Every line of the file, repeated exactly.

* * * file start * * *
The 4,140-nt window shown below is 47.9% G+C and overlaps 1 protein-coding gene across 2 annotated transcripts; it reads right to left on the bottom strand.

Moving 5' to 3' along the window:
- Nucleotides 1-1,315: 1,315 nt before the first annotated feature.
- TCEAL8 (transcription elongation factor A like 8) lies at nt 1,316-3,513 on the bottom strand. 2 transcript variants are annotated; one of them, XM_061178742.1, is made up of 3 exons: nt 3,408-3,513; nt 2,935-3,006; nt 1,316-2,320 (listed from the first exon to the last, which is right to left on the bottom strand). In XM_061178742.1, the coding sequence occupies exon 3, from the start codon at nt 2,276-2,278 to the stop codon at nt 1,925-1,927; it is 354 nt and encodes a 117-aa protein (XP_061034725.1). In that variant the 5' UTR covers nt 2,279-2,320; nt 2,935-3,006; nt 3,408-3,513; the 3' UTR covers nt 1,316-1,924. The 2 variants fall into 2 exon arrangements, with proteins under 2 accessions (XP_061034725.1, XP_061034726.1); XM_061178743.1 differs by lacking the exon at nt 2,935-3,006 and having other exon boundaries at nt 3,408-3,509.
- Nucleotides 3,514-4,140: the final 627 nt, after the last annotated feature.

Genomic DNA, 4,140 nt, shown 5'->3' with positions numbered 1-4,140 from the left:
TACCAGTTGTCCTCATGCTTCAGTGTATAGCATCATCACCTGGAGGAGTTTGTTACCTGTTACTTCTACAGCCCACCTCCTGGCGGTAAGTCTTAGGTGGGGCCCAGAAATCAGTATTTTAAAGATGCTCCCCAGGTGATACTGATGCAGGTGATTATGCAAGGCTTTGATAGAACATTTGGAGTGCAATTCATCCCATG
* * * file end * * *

The 4,140-nt window shown below is 47.9% G+C and overlaps 1 protein-coding gene across 2 annotated transcripts; it reads right to left on the bottom strand.

Moving 5' to 3' along the window:
- Nucleotides 1-1,315: 1,315 nt before the first annotated feature.
- TCEAL8 (transcription elongation factor A like 8) lies at nt 1,316-3,513 on the bottom strand. 2 transcript variants are annotated; one of them, XM_061178742.1, is made up of 3 exons: nt 3,408-3,513; nt 2,935-3,006; nt 1,316-2,320 (listed from the first exon to the last, which is right to left on the bottom strand). In XM_061178742.1, the coding sequence occupies exon 3, from the start codon at nt 2,276-2,278 to the stop codon at nt 1,925-1,927; it is 354 nt and encodes a 117-aa protein (XP_061034725.1). In that variant the 5' UTR covers nt 2,279-2,320; nt 2,935-3,006; nt 3,408-3,513; the 3' UTR covers nt 1,316-1,924. The 2 variants fall into 2 exon arrangements, with proteins under 2 accessions (XP_061034725.1, XP_061034726.1); XM_061178743.1 differs by lacking the exon at nt 2,935-3,006 and having other exon boundaries at nt 3,408-3,509.
- Nucleotides 3,514-4,140: the final 627 nt, after the last annotated feature.

Genomic DNA, 4,140 nt, shown 5'->3' with positions numbered 1-4,140 from the left:
TACCAGTTGTCCTCATGCTTCAGTGTATAGCATCATCACCTGGAGGAGTTTGTTACCTGTTACTTCTACAGCCCACCTCCTGGCGGTAAGTCTTAGGTGGGGCCCAGAAATCAGTATTTTAAAGATGCTCCCCAGGTGATACTGATGCAGGTGATTATGCAAGGCTTTGATAGAACATTTGGAGTGCAATTCATCCCATG